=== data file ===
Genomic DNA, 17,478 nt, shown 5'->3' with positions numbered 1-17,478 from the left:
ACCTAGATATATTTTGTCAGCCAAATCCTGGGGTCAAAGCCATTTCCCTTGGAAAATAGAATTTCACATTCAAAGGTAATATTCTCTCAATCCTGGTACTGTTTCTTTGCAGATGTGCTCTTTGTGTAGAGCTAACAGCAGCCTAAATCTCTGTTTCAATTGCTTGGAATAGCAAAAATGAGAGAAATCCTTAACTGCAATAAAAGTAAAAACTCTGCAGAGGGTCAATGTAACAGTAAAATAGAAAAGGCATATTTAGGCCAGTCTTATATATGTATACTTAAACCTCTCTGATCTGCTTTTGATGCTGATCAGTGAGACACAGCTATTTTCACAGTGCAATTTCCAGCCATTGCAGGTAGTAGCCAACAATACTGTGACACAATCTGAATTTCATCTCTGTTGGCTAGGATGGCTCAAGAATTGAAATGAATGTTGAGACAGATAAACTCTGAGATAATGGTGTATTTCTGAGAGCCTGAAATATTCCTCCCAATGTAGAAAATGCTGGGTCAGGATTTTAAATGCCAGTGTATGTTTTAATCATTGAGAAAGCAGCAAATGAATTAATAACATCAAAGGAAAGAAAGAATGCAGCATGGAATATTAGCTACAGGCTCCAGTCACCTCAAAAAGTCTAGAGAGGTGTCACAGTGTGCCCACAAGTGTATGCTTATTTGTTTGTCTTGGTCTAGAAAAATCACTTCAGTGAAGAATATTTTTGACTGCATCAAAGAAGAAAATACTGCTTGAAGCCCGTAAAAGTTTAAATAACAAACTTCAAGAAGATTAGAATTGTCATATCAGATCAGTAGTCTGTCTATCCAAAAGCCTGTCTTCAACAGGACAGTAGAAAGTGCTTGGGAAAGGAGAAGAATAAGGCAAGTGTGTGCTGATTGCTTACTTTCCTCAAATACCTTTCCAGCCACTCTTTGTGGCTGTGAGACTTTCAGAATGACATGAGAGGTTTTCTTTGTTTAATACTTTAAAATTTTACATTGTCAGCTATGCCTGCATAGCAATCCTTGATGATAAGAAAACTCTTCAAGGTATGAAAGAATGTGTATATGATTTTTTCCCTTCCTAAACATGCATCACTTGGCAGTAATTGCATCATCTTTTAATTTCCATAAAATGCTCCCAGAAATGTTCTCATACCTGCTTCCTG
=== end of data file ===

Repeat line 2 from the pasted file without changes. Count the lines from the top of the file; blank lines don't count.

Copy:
ACCTAGATATATTTTGTCAGCCAAATCCTGGGGTCAAAGCCATTTCCCTTGGAAAATAGAATTTCACATTCAAAGGTAATATTCTCTCAATCCTGGTACTGTTTCTTTGCAGATGTGCTCTTTGTGTAGAGCTAACAGCAGCCTAAATCTCTGTTTCAATTGCTTGGAATAGCAAAAATGAGAGAAATCCTTAACTGCAATAAAAGTAAAAACTCTGCAGAGGGTCAATGTAACAGTAAAATAGAAAAGGCATATTTAGGCCAGTCTTATATATGTATACTTAAACCTCTCTGATCTGCTTTTGATGCTGATCAGTGAGACACAGCTATTTTCACAGTGCAATTTCCAGCCATTGCAGGTAGTAGCCAACAATACTGTGACACAATCTGAATTTCATCTCTGTTGGCTAGGATGGCTCAAGAATTGAAATGAATGTTGAGACAGATAAACTCTGAGATAATGGTGTATTTCTGAGAGCCTGAAATATTCCTCCCAATGTAGAAAATGCTGGGTCAGGATTTTAAATGCCAGTGTATGTTTTAATCATTGAGAAAGCAGCAAATGAATTAATAACATCAAAGGAAAGAAAGAATGCAGCATGGAATATTAGCTACAGGCTCCAGTCACCTCAAAAAGTCTAGAGAGGTGTCACAGTGTGCCCACAAGTGTATGCTTATTTGTTTGTCTTGGTCTAGAAAAATCACTTCAGTGAAGAATATTTTTGACTGCATCAAAGAAGAAAATACTGCTTGAAGCCCGTAAAAGTTTAAATAACAAACTTCAAGAAGATTAGAATTGTCATATCAGATCAGTAGTCTGTCTATCCAAAAGCCTGTCTTCAACAGGACAGTAGAAAGTGCTTGGGAAAGGAGAAGAATAAGGCAAGTGTGTGCTGATTGCTTACTTTCCTCAAATACCTTTCCAGCCACTCTTTGTGGCTGTGAGACTTTCAGAATGACATGAGAGGTTTTCTTTGTTTAATACTTTAAAATTTTACATTGTCAGCTATGCCTGCATAGCAATCCTTGATGATAAGAAAACTCTTCAAGGTATGAAAGAATGTGTATATGATTTTTTCCCTTCCTAAACATGCATCACTTGGCAGTAATTGCATCATCTTTTAATTTCCATAAAATGCTCCCAGAAATGTTCTCATACCTGCTTCCTG